I hope you are all well. Sorry for the delay, I ended up loosing a lot of content yesterday morning that did not save. Very frustrating!
Training took a positive step forward this week. It is nice having the goal to build back to full fitness when there is no rush to get back racing, as I am sure at this time with no races on the cards it’s hard to keep your motivation up if you are in the best shape possible and it’s even harder to maintain it at that level.I have enjoyed just keeping the training relaxed but I am defiantly missing racing and the social scene that goes with it, especially at this time of the year when those Sri Chimony Monday Night 5k start to kickoff.
As I have been steadily increasing my mileage over the last three weeks I have started using a new piece of tech called the Stryd Power Meter. From what I can make out this is the only device out there that will provide actual power data for your running. Coming from a cycling background where power data is the gold standard when it comes to getting the most out of your training. I have always wondered why running hasn’t caught onto the same tech and data and if running power would be useful for training.
I will be straight up and say I can never see power data dominating the running scene in the same sense as it does for cycling primarily because one of the main attractions for running is its simplicity and the lack of gear needed. Having done a couple of sessions with this foot pod I can already see the value it can have when it comes to training.
Progressive Run: On Saturday I had the intention to do a progressive run and I was rather happy the way it went. As I was able to cut down each mile and the reps were: 7:12, 6:14, 5:57,5:50,5:45,5:40. The HR was consistent but after looking at the data I was in fact putting out more power/effort over mile 3&4 than I was on the 6th. I would be interested in doing this progressive run again but doing it to power rather than just looking at the pace. One of the largest differences between cycling power and running power is the range of watts recorded. For those none cyclists you would often see a 75watt difference between a say 135pm to 145bpm (10bpm difference) but when running at 135bpm (7min miling) and 160bpm (5:40miling) there is only a difference of 35watts. This makes it quite tricky to keep an eye on the effort.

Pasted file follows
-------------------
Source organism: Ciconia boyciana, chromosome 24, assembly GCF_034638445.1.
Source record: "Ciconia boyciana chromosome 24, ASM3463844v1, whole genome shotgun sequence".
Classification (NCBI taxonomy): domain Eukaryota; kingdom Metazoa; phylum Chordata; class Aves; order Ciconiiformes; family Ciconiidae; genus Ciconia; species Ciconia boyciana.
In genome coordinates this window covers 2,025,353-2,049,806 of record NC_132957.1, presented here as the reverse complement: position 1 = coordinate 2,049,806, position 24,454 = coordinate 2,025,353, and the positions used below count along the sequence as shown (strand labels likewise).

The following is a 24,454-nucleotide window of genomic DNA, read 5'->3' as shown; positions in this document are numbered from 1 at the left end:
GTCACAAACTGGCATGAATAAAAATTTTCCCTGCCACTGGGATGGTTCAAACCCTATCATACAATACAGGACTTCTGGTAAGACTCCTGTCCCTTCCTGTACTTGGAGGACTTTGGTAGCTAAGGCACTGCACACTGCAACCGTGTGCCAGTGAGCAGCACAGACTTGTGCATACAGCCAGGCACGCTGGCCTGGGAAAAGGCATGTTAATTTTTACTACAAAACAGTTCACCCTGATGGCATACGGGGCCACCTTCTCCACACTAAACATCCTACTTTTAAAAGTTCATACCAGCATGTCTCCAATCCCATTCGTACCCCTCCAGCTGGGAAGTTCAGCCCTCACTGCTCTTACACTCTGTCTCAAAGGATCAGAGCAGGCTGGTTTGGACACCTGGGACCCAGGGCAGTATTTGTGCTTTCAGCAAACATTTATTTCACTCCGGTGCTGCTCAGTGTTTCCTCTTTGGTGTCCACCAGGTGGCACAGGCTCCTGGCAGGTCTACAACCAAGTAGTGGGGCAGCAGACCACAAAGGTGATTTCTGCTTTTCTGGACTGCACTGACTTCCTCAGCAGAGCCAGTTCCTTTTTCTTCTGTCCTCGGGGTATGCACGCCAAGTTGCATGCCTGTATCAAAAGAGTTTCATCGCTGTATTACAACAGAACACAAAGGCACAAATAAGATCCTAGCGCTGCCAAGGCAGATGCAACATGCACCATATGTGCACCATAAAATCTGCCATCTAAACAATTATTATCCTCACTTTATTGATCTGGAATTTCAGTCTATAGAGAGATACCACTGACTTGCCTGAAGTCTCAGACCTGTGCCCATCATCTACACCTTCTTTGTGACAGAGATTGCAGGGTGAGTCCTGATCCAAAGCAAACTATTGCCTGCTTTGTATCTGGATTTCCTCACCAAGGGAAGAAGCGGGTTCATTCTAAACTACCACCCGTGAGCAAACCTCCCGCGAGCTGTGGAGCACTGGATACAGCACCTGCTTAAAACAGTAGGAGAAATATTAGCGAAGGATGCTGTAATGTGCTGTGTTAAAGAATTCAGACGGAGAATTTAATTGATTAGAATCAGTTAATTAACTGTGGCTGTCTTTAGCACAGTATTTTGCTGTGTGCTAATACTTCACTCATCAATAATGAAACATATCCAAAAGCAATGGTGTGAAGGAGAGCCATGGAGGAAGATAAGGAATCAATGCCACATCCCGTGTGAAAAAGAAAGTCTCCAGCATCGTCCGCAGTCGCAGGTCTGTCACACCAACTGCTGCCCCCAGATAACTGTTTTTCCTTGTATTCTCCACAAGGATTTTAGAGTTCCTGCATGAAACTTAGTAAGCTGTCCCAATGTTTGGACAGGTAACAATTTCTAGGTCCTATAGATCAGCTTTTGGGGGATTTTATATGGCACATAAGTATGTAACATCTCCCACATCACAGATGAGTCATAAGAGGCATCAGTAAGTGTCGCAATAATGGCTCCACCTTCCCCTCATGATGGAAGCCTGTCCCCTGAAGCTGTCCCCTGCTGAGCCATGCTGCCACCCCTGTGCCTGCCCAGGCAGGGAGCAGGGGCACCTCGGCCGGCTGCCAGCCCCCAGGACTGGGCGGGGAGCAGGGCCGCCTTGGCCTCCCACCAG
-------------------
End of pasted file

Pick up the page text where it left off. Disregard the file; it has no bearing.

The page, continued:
Air Power %: I defiantly suspect the stryd meter is put to better use when running in tougher environments like Scotland or Chamonix primarily for the effect of elevation or in this case wind resistance. Where in cycling people are obsessed with aero gains whether it be shaving legs or sporting a top so tight it restricts your breathing it does slightly confuse me us runners sometimes wear the most baggy clothes. One data point that is collected by the stryd that really caught my interest was Air Power %. This is simple the power it takes to overcome the wind resistance, the lower the % the more power going towards propelling your forward. What really caught my attention was the value of the % over the final 3 miles of my progressive. The 15mph headwind resulted in an average of 6% Air Power therefore 6% of the power/effort was not going towards increasing my pace. I release this is a bit of common sense that more effort will be needed to overcome a head wind but during an time when we are willing to spend £250 on a pair of shoes that will only save you 4% over an entire marathon this resistance from a light wind of 15mph is rather a lot and when it comes to racing does support the notion of sitting and kicking - heck it might be worth paying your mate £1 to hop on a bike so that you can draft and safe more than 4%.